ask how it is not a thing of the past but rather lives according to its own
rhythm, in a mode of historical life with its own logic, its own time, and its
own autonomous finalities.
Such work goes far beyond the ambition of the present study. But it is at
least within this perspective that I have written it. I would like to specify my
method. My goal here was not primarily that of a historian of Islamic
philosophy, although I do believe that I have been faithful to history and its
demands. It is as a philosopher that I have attempted to read the
philosophers, whether Western or Eastern, who are interrogated here. My
only ambition has been to receive as faithfully as possible what Sadra and
those associated with him were trying to say, and to render manifest, in the
language of a Western philosopher living today, the mode of appearance of
being evident for these spirits in their immediate and direct vision. My
method strives to be the phenomenology of a becoming, of a metamorphosis
of thought, from its Hellenic bases to the Islamic figure of an absolute that is
different from the absolute unveiled in Western Christian thought. That is my
obvious debt to Hegel, whose teaching still seems indispensable to me,
whatever the contestations with which practically all contemporary
discourses have assailed it.
Finally, I would like to express my gratitude and admiration for the
scrupulous and rigorous work done by Jeff Fort in translating this work into
English for he has done more than translate it; he has given it another life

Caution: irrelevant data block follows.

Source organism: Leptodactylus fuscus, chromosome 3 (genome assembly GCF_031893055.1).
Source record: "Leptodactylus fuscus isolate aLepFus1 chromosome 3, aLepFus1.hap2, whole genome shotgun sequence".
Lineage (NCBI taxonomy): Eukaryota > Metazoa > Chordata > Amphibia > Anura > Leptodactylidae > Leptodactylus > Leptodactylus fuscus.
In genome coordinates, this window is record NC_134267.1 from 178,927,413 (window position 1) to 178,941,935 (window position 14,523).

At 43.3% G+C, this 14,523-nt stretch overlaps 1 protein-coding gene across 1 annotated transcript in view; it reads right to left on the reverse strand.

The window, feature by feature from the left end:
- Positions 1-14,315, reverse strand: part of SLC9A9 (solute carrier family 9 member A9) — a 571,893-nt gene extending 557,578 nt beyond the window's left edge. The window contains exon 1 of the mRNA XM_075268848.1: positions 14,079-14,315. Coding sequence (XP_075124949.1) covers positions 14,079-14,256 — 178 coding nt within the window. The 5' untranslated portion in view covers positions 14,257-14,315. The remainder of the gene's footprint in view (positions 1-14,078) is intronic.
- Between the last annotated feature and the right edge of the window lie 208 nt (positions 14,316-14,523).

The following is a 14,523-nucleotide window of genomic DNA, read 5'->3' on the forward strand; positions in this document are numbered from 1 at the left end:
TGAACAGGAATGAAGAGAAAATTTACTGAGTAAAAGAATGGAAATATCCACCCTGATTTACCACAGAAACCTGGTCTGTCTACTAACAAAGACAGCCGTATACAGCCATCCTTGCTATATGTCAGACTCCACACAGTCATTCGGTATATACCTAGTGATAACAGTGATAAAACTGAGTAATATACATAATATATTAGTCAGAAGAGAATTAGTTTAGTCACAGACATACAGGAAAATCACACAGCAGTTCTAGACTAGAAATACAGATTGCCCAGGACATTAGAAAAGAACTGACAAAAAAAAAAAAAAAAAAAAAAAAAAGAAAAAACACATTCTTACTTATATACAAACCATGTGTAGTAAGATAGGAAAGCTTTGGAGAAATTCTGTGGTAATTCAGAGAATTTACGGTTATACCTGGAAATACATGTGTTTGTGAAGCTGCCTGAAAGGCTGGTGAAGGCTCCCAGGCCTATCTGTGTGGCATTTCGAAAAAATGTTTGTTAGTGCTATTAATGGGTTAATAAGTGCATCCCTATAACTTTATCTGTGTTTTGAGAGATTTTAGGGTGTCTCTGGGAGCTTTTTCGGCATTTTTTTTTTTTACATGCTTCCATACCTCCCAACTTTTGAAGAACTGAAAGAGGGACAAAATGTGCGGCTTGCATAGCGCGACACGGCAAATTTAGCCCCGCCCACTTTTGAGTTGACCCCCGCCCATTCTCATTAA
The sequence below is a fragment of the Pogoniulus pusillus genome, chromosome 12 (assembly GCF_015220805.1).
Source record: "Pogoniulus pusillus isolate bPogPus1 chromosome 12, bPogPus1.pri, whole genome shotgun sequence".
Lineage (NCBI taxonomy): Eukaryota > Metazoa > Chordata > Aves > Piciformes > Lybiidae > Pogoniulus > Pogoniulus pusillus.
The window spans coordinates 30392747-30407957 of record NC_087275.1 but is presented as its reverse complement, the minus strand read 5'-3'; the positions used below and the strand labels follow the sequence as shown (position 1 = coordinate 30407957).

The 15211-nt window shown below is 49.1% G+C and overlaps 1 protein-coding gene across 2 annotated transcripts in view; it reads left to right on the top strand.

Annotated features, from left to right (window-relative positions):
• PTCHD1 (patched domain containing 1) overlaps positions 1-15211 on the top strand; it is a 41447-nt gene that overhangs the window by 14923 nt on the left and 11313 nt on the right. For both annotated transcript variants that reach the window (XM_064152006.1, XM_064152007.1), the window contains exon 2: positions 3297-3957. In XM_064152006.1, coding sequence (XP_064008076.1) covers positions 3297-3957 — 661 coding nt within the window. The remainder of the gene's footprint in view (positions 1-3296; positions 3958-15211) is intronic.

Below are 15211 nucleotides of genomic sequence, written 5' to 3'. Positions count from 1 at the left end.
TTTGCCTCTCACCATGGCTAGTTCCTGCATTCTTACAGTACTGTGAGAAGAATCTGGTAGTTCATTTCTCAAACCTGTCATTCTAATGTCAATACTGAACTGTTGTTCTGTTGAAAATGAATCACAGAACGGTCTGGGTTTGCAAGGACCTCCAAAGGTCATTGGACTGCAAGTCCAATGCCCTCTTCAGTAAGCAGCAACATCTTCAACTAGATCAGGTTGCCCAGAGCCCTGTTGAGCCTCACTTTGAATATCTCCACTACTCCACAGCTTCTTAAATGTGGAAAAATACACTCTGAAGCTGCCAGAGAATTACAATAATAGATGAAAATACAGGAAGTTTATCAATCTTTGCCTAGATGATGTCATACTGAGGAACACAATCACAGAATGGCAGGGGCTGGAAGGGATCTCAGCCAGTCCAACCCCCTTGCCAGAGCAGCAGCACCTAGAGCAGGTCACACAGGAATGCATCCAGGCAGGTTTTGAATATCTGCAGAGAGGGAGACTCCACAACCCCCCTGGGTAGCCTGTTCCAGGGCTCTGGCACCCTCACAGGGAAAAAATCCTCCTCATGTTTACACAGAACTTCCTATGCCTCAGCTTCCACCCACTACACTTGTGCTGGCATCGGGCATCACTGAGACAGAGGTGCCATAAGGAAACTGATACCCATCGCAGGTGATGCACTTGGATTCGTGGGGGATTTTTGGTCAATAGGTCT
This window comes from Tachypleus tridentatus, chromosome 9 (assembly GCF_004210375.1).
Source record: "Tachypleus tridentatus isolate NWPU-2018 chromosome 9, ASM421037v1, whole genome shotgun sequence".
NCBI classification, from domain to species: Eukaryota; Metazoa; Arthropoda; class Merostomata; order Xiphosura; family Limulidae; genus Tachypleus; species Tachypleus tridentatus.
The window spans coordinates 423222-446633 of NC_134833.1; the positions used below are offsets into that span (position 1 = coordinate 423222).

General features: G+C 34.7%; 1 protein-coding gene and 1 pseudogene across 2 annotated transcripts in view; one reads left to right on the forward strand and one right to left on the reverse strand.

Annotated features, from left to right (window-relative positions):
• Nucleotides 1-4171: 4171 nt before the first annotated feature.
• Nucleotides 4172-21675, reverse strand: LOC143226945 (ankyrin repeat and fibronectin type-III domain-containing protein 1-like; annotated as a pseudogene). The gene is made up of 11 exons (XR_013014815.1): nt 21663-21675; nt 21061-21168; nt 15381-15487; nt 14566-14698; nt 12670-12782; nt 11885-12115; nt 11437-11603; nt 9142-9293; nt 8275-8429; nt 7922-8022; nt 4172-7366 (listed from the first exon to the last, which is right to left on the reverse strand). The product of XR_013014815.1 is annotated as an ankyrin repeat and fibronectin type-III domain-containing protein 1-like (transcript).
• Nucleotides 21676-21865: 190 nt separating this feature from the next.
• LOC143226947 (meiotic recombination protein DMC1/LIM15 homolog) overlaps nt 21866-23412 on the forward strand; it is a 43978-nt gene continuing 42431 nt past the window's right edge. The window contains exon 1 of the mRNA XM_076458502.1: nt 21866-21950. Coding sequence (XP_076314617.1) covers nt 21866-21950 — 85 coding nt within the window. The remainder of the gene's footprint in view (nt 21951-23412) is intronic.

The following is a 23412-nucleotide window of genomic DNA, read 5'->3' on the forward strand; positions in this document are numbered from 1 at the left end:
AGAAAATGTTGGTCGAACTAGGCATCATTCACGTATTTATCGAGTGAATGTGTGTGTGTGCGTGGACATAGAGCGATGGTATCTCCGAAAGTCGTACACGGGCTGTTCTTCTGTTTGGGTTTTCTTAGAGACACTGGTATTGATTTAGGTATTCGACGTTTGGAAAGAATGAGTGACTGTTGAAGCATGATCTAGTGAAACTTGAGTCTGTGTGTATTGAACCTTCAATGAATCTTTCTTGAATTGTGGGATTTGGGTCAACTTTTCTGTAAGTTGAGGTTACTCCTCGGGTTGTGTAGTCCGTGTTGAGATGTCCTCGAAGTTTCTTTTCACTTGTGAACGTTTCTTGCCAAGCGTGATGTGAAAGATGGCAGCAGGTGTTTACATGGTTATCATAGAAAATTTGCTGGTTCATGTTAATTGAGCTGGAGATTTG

in a fitting and adequate philosophical language (and that is his specific
contribution to this text), in all faithfulness to the original French. His work
provided the occasion for a number of corrections and specifications, and in
that sense, too, it cannot be seen as the passive reconstruction of a book in
another language. Any errors or omissions in this book fall to me; the
improvements and elucidations, however, owe a great deal to him. And for

this I offer him my warmest thanks.

Christian Jambet
Paris, August 2004
1. Christian Jambet, La logique des Orientaux: Henry Corbin et la science des
formes (Paris: Seuil, 1983), published in the series L'Ordre Philosophique,
edited by Francois Wahl.
2. Raymond Schwab, The Oriental Renaissance: Europe's Rediscovery of
India and the East, 1680-1880, trans. Gene Patterson-Black and Victor
Reinking (New York: Columbia University Press, 1984). First published in
French in 1950, this book deals primarily with the discovery of India, but it
also illuminates the appropriation of Persian culture by the philosophers of
German Idealism and, more generally, the intellectual opening of Europe to
"Oriental" systems of thought.
3. On contemporary Shiite Islam as the result of a long history in which an
essentially mystical religion succumbed to a political interpretation of the
question of authority, allow me to refer to a work I recently co-authored:
Moham-mad-Ali Amir-Moezzi and Christian Jambet, Qu'est-ce que le shi'isme?
(Paris: Fayard, 2004).
4. Ernest Renan, Averroes et L'averroisme, 3rd rev. ed. (Paris: Michel Levy
Freres, 1866).